You are contradicting yourself. Running a state in bureaucratic and crap ways are French values...

darwiniandemon 11.03.2015 15:25

Re: Credit Suisse, UK, France & Africa: a modern tale
 
I don't like the focus on his ethnicity or country of origin.

What impresses me most is his CV:
INSEAD, McKinsey, Minister, Prudential CEO and now CS CEO.

Well deserving of the job.

saiya-jin 11.03.2015 16:20

Re: Credit Suisse, UK, France & Africa: a modern tale
 
Good news for him (and hopefully for CS). Sad thing is, people in 2015 in this progressive country actually care about anything else than his career track/professional attitudes. I mean, who cares how tall is he? Why not caring about size of his feet too? :) (race, origin, religion fall all in same bucket).

Rangatiranui 11.03.2015 17:00

Re: Credit Suisse, UK, France & Africa: a modern tale
 
Quote:

Originally Posted by xkcd (Post 2356351)
I assume he has French citizenship by now. Or did I miss all the CEO job ads by Credit Suisse in order to meet the immigration criteria for 3rd country nationals that no Swiss or EU citizen is capable of doing the job ?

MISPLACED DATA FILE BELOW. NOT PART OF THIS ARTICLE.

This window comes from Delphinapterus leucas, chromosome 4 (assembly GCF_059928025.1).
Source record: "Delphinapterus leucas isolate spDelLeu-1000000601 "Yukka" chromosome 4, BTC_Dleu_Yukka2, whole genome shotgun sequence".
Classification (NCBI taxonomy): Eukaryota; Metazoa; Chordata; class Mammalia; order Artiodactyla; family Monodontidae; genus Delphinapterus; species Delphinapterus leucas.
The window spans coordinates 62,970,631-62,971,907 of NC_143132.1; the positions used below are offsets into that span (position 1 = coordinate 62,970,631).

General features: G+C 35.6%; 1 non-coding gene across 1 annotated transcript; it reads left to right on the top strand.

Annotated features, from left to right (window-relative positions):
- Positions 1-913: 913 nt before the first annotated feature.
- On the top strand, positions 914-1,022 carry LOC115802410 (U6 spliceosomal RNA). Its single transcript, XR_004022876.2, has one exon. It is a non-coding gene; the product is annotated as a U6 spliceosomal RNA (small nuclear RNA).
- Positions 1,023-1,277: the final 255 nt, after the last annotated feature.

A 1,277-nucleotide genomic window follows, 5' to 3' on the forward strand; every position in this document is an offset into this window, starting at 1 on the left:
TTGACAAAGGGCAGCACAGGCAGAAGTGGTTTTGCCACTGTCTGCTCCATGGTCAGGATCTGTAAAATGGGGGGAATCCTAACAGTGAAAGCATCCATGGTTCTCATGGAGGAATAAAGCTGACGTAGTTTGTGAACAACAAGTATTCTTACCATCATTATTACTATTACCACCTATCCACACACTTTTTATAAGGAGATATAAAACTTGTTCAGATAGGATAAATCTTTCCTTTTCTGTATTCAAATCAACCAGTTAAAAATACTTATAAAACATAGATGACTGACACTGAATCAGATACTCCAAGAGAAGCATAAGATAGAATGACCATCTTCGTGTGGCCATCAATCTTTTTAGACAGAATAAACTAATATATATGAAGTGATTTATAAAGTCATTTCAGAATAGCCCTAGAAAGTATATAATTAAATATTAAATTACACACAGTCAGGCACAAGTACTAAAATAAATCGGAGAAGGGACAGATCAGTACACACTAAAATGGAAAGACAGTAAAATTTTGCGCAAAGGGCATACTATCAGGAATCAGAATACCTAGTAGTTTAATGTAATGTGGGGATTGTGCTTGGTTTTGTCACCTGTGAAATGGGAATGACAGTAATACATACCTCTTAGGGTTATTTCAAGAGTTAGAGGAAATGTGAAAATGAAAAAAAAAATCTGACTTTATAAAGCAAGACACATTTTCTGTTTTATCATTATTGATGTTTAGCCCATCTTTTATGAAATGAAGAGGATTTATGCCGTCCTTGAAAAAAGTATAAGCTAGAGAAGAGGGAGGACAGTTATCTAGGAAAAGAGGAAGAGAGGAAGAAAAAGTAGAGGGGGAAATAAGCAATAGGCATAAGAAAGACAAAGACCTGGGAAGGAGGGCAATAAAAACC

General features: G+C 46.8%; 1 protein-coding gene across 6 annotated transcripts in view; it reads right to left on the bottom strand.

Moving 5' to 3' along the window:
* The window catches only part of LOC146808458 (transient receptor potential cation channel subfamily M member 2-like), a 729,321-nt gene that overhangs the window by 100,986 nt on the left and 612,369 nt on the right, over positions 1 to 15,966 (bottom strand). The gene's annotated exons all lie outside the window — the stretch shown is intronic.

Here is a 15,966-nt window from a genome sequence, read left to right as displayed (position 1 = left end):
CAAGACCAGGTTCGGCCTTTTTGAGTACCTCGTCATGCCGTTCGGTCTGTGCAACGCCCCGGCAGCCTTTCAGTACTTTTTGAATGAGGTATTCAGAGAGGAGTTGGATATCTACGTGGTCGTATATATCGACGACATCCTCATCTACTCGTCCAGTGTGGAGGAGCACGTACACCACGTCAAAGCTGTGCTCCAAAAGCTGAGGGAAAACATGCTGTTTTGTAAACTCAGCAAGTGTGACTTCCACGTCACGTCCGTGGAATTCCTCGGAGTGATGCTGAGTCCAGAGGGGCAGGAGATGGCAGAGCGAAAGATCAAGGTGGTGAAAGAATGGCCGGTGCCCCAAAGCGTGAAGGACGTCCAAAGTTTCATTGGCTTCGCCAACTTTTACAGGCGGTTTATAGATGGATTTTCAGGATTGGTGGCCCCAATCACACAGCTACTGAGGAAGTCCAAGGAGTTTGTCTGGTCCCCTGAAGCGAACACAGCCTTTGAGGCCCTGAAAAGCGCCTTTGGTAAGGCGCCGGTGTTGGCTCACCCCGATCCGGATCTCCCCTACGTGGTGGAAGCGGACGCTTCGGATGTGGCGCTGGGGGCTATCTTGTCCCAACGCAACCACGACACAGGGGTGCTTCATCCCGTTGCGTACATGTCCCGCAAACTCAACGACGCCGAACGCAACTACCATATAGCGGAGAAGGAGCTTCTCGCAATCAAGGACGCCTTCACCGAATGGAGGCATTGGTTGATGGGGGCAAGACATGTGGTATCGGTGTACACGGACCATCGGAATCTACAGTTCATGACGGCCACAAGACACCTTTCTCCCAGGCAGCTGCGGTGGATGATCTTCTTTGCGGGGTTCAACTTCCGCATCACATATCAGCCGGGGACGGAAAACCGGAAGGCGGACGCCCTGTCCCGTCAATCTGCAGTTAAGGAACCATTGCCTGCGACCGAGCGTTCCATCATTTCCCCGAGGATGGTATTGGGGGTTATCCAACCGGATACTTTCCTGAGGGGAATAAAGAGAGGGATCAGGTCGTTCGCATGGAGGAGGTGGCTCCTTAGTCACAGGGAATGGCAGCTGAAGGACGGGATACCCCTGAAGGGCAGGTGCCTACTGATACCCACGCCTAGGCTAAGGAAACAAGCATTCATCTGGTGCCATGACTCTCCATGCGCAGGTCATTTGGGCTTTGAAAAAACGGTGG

Well... they hired an American last time..

They could probably scrounge up a B permit for this guy too...


How are we going to be able to take that French accent seriously?!

Quote:

Originally Posted by saiya-jin (Post 2356575)
Good news for him (and hopefully for CS). Sad thing is, people in 2015 in this progressive country actually care about anything else than his career track/professional attitudes. I mean, who cares how tall is he? Why not caring about size of his feet too? :) (race, origin, religion fall all in same bucket).